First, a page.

The Yellowtards are a defeated force for now. For now. They continue to be a cancer in Philippine society and their legacy of snowflake politics still infests the Philippines’ top schools and universities.
It is therefore important that they be crushed. The other day, I featured a lament issued by Senator Kiko Pangilinan, leader of the Yellowtards, which I translated to English…
The  elections are already finished. You [administration bets] already won big time, right? So why go after and try to jail us [in the Opposition] who did not succeed in that election as well as those who supported us? Even priests and bishops involved were not cut a bit of slack.
The article where I first featured the above made a point about Pangilinan’s missing the whole point — that losing an election does not exempt one from criminal prosecution.
Now I take on board what he says — that perhaps there is merit in what he believes the administration of President Rodrigo Duterte is doing — possibly taking measures to crush the Opposition.
To that I say: Why not?
The Yellowtards would do the same if they were in that position. In fact, one of the biggest mistakes the late former President Cory Aquino made was to let her former nemeses back in and allow them to roam the political landscape scott free. This is something today’s Martial Law Crybabies wail about.
Someone needs to remind Pangilinan also that the Liberal Party detained Jinggoy Estrada, Bong Revilla and Juan Ponce Enrile even before the 2016 elections just because they were a threat to Mar Roxas’s Presidential ambition.
Like how one would cure cancer, the approach to dealing with the Yellowtard Problem in the Philippines should not stop short of total political annihilation. Just like how cigarette smokers had gone from cool to fool, Yellowtardism needs to be reduced to a quaint historical curiosity. Only a sweeping cultural revolution can achieve that — one that turns Filipinos from whiney brats addicted to their victimhood back to real achievers.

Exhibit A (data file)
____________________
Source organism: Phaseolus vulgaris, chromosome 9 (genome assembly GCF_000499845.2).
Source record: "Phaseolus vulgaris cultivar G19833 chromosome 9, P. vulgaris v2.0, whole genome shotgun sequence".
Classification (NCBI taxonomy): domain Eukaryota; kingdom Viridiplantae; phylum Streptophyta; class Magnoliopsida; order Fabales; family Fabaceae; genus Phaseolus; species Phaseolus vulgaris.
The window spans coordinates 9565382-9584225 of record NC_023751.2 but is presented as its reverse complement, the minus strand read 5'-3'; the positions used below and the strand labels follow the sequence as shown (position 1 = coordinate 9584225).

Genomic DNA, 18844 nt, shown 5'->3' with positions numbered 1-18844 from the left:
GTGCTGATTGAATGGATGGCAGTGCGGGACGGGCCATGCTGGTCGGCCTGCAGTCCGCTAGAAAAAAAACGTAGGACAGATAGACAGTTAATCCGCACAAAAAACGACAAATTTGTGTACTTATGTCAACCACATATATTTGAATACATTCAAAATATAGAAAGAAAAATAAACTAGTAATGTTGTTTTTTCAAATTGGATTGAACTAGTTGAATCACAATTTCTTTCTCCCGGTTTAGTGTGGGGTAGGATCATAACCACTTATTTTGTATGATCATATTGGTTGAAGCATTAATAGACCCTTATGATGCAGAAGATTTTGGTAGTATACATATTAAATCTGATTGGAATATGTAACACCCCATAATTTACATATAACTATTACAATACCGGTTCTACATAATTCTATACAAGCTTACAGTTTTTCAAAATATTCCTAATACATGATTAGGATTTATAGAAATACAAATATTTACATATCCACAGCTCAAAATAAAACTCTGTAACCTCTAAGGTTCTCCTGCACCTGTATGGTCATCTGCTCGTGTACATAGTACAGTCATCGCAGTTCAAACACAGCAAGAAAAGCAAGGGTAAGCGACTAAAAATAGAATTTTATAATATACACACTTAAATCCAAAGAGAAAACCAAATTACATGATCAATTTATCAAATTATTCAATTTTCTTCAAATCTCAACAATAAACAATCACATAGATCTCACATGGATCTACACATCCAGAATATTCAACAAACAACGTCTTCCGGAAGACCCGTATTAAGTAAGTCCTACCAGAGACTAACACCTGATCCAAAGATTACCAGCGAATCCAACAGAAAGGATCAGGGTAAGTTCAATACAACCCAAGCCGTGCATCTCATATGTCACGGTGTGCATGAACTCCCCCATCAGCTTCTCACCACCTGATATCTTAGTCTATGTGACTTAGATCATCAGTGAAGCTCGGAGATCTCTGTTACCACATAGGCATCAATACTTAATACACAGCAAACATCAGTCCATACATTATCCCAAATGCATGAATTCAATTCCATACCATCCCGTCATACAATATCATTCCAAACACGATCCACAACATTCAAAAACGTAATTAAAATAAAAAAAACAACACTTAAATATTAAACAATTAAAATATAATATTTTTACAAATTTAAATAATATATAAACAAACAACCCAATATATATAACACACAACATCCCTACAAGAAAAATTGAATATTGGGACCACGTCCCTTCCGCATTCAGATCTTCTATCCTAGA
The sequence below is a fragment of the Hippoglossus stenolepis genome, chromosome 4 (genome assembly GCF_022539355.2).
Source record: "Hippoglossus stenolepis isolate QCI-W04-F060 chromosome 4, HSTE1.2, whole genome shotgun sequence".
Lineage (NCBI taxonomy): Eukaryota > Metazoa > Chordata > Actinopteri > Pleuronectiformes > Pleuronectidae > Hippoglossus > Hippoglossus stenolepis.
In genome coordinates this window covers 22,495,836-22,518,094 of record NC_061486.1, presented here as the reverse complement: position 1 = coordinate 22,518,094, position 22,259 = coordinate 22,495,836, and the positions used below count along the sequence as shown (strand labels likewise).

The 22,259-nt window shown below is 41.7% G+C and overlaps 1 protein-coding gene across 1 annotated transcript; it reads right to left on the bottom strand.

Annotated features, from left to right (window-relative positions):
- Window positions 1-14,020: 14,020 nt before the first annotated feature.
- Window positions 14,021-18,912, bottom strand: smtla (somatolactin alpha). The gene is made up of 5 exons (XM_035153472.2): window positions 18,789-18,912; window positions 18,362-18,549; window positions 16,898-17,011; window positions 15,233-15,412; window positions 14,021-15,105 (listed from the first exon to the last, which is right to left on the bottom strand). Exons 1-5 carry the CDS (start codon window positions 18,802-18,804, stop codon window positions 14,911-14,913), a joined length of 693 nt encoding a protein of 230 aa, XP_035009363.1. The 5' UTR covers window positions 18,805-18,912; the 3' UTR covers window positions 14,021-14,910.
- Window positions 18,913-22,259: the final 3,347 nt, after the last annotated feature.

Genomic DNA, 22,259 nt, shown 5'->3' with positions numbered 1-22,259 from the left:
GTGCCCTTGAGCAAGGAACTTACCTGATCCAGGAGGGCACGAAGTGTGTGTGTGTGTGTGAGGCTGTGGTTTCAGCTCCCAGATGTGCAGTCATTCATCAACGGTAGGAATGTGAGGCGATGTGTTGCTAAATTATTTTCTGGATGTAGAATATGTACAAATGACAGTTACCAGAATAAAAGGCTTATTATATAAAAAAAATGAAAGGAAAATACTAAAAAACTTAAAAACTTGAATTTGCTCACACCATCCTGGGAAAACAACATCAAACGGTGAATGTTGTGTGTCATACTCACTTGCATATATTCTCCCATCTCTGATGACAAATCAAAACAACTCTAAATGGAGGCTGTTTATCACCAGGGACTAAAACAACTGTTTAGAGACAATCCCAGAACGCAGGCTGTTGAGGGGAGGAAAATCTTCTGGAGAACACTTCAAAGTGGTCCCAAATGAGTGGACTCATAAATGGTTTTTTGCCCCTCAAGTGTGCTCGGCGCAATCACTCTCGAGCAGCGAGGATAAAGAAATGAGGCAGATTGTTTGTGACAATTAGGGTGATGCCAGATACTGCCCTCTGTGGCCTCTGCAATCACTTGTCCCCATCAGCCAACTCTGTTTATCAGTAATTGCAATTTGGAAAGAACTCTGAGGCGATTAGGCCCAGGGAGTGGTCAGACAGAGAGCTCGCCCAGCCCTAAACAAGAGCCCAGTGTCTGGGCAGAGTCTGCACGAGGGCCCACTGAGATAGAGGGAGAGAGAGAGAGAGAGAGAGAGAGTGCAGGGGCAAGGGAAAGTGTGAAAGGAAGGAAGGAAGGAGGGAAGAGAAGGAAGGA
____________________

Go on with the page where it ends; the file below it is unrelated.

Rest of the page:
Indeed, Senator Pangilinan. The Yellowtards may have lost the elections. But they aren’t beaten, and the need to crush them must persist.
Evidently, Filipinos polled in this survey weren’t moved by the obsolete style of messaging the Yellowtards continue to stubbornly cling to in the crucial campaign lead up to this year’s elections.
Something’s gotta give for this ill-fated Opposition bloc. It’s either they ditch the Yellowtards and their hopelessly abstract high-up-there rhetoric that revolves around nebulous notions like “human rights”, “equality”, and, Maria Ressa’s favourite, “press freedom”, or lose the elections.
The choice has long been clear. But not to the bozos who presume to “lead” this Opposition bloc.
The Liberal Party’s new campaign slogan is that they are now “listening to the people”. Oh really? That’s an admission they weren’t listening the whole time they were in power. Let’s test it.
Can LP please answer why they violated the rule on using savings to procure the untested Dengvaxia vaccine?
Why did they ditch yellow?
According to senatorial candidate Pilo Hilbay (as reported by the Philippine Star), “the ‘traditional politics’ of [the] admin slate and the new breed of ‘principled’ politics of [the] opposition lay down a ‘campaign of contrast’.”
What a laugh. The only thing different about this so-called “new breed” is they don’t wear yellows shirts and sport yellow paraphernalia anymore. Otherwise, they say and stand for the same old sh*t. They should be called the SOS Team.
Too bad rabid Liberal Party supporters were not consulted before the party changed its slogan from “Kung walang korap, walang mahirap” to “Nakikinig”. They look like idiots now supporting a party whose leadership had to admit they were not listening to the public when they were in power.
So the Liberal Party reportedly “now ‘listens’ to the people it once ignored”. This admission raises an important question: What served as input into their vision and governance platform to begin with?
Surely, in a democracy, political parties are guided by their constituents’ priorities. But how could the LP have known what these priorities were if they had not been listening all the while?
The answers to this question are all no-brainers. The LP being no more than the election winning machine of the “prayerful” lot of the Aquino-Cojuangco clan really found no need to listen to anyone because they had only three sources of input into its agenda:
(1) the fate of Hacienda Luisita;
(2) the mythology of Ninoy’s and Cory’s “martyrdom”; and,